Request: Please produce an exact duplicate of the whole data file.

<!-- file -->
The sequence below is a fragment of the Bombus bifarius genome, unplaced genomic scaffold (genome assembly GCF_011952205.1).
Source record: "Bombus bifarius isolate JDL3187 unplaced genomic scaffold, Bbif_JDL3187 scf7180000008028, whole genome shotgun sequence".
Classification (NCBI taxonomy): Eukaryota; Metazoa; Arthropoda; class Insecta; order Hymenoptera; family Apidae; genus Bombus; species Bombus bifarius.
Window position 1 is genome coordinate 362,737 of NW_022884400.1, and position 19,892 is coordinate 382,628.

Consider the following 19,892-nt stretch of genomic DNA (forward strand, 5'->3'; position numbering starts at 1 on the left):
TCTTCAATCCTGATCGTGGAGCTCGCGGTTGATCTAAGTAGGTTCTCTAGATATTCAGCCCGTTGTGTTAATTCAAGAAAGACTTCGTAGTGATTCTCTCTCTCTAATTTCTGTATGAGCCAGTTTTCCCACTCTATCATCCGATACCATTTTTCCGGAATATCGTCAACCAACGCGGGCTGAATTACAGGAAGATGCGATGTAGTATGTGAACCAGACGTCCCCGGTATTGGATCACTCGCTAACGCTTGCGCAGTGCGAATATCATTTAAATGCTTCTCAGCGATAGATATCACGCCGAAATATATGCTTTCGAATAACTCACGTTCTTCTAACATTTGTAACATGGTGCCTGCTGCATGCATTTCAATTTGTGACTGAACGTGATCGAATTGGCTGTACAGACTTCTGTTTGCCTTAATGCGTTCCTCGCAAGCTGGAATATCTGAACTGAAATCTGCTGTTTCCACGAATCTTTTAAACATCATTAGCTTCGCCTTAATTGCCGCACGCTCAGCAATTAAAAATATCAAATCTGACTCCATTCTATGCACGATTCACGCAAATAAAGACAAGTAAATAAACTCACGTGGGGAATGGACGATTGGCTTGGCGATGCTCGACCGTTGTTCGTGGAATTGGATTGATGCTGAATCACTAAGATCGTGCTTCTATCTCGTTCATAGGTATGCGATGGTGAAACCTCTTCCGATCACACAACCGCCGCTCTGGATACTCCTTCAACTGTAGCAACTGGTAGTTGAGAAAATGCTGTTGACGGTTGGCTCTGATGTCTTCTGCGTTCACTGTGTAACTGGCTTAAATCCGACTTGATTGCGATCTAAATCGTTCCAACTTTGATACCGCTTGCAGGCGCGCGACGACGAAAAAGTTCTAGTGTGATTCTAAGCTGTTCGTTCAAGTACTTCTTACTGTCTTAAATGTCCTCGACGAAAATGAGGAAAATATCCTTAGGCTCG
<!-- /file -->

The sequence below is a fragment of the Bombus bifarius genome, unplaced genomic scaffold (genome assembly GCF_011952205.1).
Source record: "Bombus bifarius isolate JDL3187 unplaced genomic scaffold, Bbif_JDL3187 scf7180000008028, whole genome shotgun sequence".
Classification (NCBI taxonomy): Eukaryota; Metazoa; Arthropoda; class Insecta; order Hymenoptera; family Apidae; genus Bombus; species Bombus bifarius.
Window position 1 is genome coordinate 362,737 of NW_022884400.1, and position 19,892 is coordinate 382,628.

Consider the following 19,892-nt stretch of genomic DNA (forward strand, 5'->3'; position numbering starts at 1 on the left):
TCTTCAATCCTGATCGTGGAGCTCGCGGTTGATCTAAGTAGGTTCTCTAGATATTCAGCCCGTTGTGTTAATTCAAGAAAGACTTCGTAGTGATTCTCTCTCTCTAATTTCTGTATGAGCCAGTTTTCCCACTCTATCATCCGATACCATTTTTCCGGAATATCGTCAACCAACGCGGGCTGAATTACAGGAAGATGCGATGTAGTATGTGAACCAGACGTCCCCGGTATTGGATCACTCGCTAACGCTTGCGCAGTGCGAATATCATTTAAATGCTTCTCAGCGATAGATATCACGCCGAAATATATGCTTTCGAATAACTCACGTTCTTCTAACATTTGTAACATGGTGCCTGCTGCATGCATTTCAATTTGTGACTGAACGTGATCGAATTGGCTGTACAGACTTCTGTTTGCCTTAATGCGTTCCTCGCAAGCTGGAATATCTGAACTGAAATCTGCTGTTTCCACGAATCTTTTAAACATCATTAGCTTCGCCTTAATTGCCGCACGCTCAGCAATTAAAAATATCAAATCTGACTCCATTCTATGCACGATTCACGCAAATAAAGACAAGTAAATAAACTCACGTGGGGAATGGACGATTGGCTTGGCGATGCTCGACCGTTGTTCGTGGAATTGGATTGATGCTGAATCACTAAGATCGTGCTTCTATCTCGTTCATAGGTATGCGATGGTGAAACCTCTTCCGATCACACAACCGCCGCTCTGGATACTCCTTCAACTGTAGCAACTGGTAGTTGAGAAAATGCTGTTGACGGTTGGCTCTGATGTCTTCTGCGTTCACTGTGTAACTGGCTTAAATCCGACTTGATTGCGATCTAAATCGTTCCAACTTTGATACCGCTTGCAGGCGCGCGACGACGAAAAAGTTCTAGTGTGATTCTAAGCTGTTCGTTCAAGTACTTCTTACTGTCTTAAATGTCCTCGACGAAAATGAGGAAAATATCCTTAGGCTCG